Brazil 1970 World Cup / Athleta
brazil These old kits deserve respect

This shouldn’t work, but it does. You put together a yellow shirt, with a green collar, sky blue shorts and white socks, and you get Brazil.  A classic variation on the Brazilian national flag, the kit was introduced after a public competition in 1950. It even has its own name; its known as  the “canarinha” .

Coventry / Dundee/ Wales / admiral 1977

admiral stripes These old kits deserve respect

thefootballattic.blogspot.co.uk/

When this kit hit our eyes in 1977, we were taken aback before falling in love for the rest of our lives. This stock admiral three-stripe beauty was also worn by Bangor City, though Coventry’s brown away kit might be the most famous variation.

Birmingham City 1971-1975

brum These old kits deserve respect

Photo: Talksport.com

There was a time when you could turn on The Big Match and you would know which team was playing even before Idwal Robling opened his mouth. To me , this will always be Birmingham City’s kit, even though the intertwined badge only appeared for those five years. It looks like a Bukta kit.

Chelsea / Le Coq Sportif 1981
chelsea These old kits deserve respect
Le Coq sportif gave Chelsea a pin stripe in 1981 and changed football kits forever. I wasn’t a fan of the stripe myself, but we should give them their due and admit that this new amount of detail in football shirts would be here to stay.

AC Milan / Lotto 1992

ac milan These old kits deserve respect

Photo: Goal.com

We were treated to regular Italian football in the early 1990s, first by S4C’s Sgorio, and then Channel 4′s ‘Football Italia’ programme. And very often it was this classic AC Milan side that we saw. This Lotto version of their kit from 1992 was my favourite with its uncluttered design and flattering white shorts and socks. And look at this photo from a game v Juventus. Nobody bothered with away kits in those days.  And quite right too.

Cardiff City Umbro 1975-77

ccfc These old kits deserve respect

Photo: http://www.cardiffcity-mad.co.uk/

I’ve saved the best till last. This is my personal favourite club kit.

 

maracana

See the Maracana stadium in 3D

Visual effects house Finish has created a 3D model of the World Cup and Olympics Maracanã Stadium in Brazil. The Rio de Janeiro stadium will be hosting seven games at the Brazil World Cup, more than any other venue. Among those matches will be the Final on 13 July.

Once the largest stadium in the world, packing in crowds of up to 200,000 – among the highest attendances ever seen in the history of the game – the Maracana now has a reduced capacity of 73,531 for Brazil 2014. It remains, nevertheless, the country’s biggest football ground.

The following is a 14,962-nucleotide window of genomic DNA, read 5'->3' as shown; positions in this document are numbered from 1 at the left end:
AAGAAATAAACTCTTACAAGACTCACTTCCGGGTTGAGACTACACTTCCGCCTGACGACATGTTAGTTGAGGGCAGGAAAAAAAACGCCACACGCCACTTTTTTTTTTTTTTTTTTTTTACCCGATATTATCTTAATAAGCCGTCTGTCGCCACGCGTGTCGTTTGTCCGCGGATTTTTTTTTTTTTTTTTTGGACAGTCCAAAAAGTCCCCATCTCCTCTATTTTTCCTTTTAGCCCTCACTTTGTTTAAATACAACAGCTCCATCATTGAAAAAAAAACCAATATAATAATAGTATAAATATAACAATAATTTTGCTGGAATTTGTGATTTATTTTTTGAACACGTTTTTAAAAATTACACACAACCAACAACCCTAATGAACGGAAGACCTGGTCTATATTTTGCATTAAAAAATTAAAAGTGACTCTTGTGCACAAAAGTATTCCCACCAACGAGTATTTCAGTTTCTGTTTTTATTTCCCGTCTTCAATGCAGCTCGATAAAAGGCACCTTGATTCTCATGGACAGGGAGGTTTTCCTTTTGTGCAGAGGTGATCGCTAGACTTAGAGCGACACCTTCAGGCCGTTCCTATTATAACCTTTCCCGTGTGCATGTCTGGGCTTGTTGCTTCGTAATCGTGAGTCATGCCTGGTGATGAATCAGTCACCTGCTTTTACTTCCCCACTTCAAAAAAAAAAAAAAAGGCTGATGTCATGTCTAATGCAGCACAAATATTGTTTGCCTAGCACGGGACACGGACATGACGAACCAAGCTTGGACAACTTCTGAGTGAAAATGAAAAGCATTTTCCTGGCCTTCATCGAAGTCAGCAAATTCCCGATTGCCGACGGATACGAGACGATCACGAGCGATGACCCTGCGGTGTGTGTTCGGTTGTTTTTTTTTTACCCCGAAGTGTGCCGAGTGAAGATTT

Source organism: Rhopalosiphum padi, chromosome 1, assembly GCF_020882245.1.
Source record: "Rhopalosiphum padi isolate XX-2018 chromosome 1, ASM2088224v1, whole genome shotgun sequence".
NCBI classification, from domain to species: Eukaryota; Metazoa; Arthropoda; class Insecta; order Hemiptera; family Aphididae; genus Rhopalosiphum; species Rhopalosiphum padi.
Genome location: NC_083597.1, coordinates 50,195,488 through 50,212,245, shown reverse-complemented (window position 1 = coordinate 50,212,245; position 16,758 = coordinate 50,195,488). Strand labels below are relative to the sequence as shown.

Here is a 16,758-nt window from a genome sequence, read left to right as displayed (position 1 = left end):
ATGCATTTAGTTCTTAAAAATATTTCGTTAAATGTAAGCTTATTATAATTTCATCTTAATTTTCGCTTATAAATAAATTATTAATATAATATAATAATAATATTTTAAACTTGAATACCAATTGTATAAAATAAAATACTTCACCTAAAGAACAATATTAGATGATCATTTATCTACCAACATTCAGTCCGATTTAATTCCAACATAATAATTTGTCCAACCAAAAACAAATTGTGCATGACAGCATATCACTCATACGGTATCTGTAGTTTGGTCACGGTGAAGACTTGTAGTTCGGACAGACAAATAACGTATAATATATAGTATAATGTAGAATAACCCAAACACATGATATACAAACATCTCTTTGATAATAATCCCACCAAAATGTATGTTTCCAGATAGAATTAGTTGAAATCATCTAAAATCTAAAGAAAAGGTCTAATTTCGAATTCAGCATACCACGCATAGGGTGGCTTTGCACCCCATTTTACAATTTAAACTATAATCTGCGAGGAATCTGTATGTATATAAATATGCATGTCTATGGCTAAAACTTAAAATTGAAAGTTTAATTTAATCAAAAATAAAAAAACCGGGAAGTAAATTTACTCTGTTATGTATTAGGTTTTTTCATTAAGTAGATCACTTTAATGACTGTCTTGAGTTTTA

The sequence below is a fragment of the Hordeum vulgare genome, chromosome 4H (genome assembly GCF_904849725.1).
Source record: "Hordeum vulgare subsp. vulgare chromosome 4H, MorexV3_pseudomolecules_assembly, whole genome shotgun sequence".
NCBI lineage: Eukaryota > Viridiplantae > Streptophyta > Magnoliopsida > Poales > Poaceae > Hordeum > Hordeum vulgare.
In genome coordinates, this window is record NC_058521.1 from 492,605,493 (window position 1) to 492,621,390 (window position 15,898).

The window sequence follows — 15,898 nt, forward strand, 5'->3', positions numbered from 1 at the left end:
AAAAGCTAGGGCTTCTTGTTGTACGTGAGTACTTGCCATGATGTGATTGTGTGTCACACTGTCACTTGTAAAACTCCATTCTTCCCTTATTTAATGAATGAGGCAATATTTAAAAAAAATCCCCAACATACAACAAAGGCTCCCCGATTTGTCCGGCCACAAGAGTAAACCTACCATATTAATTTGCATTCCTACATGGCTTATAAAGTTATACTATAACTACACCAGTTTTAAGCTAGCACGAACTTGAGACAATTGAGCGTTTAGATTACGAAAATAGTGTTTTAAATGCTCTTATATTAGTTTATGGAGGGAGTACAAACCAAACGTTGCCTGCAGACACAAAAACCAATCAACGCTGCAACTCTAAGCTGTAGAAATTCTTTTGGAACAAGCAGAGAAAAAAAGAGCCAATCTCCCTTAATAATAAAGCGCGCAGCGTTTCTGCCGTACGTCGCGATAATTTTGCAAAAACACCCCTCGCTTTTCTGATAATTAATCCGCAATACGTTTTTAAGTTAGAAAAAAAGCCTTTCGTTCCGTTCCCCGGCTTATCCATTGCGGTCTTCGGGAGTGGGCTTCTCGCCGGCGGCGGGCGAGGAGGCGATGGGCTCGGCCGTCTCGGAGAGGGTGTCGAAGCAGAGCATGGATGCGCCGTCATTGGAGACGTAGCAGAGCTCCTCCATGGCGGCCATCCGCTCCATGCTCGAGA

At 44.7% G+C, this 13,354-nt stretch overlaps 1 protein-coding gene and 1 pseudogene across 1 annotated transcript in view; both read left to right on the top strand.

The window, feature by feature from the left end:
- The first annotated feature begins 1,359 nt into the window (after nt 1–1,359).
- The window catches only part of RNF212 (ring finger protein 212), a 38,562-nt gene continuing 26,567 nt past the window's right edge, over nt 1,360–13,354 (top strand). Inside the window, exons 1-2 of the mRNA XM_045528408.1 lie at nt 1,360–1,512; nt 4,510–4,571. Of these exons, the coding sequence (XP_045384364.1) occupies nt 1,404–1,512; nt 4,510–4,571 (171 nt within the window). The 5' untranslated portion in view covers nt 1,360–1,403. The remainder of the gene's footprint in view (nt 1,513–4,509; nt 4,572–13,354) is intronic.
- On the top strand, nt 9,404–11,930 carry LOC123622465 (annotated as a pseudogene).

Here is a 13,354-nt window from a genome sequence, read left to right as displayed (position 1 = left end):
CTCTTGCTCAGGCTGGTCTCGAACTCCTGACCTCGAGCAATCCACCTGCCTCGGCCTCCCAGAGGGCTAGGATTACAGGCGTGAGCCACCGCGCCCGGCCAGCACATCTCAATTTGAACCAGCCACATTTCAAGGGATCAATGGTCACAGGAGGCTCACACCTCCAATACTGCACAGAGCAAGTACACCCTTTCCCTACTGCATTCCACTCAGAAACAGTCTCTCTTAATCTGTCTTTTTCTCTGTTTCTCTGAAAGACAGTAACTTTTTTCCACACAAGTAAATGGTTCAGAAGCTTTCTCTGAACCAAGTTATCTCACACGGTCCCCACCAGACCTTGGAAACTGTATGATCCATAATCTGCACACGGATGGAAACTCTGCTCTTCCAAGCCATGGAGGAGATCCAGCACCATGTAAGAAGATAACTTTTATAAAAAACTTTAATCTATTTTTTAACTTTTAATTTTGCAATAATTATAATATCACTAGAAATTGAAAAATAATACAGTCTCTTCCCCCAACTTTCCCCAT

The 3D stadium is an exact replica of the Maracanã Stadium, created from architectural drawings and blueprints of the Stadium for reference: “Using these we knew exactly how many rows and columns there were, then we used Google satellite images to view the top of the stadium and aerial helicopter images and photos to apply the structural elements inside the stadium,” revealed the 3D artist Harin Hirani.

3D Maracanã Stadium, Brazil created by Harin Hirani @ Finish from Finish on Vimeo.

syria

Syrian football prevails in adversity

At first glance, Wales may not have much in common with the footballing nation of Syria. The two countries have never played each other and there seems nothing to connect two small associations whose capitals sit 3,000 miles and 50 hours driving apart. But dig a little deeper and you will find an admittedly tenuous history of shared World Cup misfortune between the Red Dragons and the Qasioun Eagles. With the 2014 World Cup on the horizon, we know that Wales again failed to take their rightful place at the head of the international game, but you may be wondering whether Syria will be represented at the finals in Brazil.

Things had looked promising for the Syrians back in 2011, when they beat Tajikstan 6-1 on aggregate in the 2nd round of qualifying. But one of those goals had been scored by the Beirut born centre-forward George Mourad. And Mourad, (known as, Mouradona) had already appeared for the Swedish national side in friendlies in 2005. Mourand qualified for Sweden on residency rules after his early career move to Gothenburg.  And so Syria were disqualified from the 2014 World Cup – not because Mourad was inelligible, but because they hadn’t asked FIFA permission to select him. The Syrian FA claimed that the decision had political motivations but their appeal was rejected.

mourad Syrian football prevails in adversity

Mouradona

Now many people will know that Wales have previously profited by qualifying for the World Cup Finals due to the disqualification of a Middle East nation.  Wales’ amateurish preparations for the 1958 World Cup had caused them to fail miserably in their qualifying group which had been won by Czechoslavakia,  but Jimmy Murphy’s team were given a second chance to qualify due to political unrest in the African and Asian Qualifying Group.

Syria had been a part of that group, but had lost out to Sudan, their only opponents in Group 4 of the 1st Round of Asian Qualification. Turkey, considering themselves to be European, and not Asian, had refused to compete. Then Indonesia withdrew from the second round after FIFA refused their request to face Israel on neutral ground. Egypt also withdrew from the second round allowing Sudan and Israel to progress automatically to the final round, where Sudan then also withdrew. FIFA rules stated that no team could qualify for the finals without playing a single game, so it was decided to draw one of the runners-up from the European groups to play Israel in a play-off.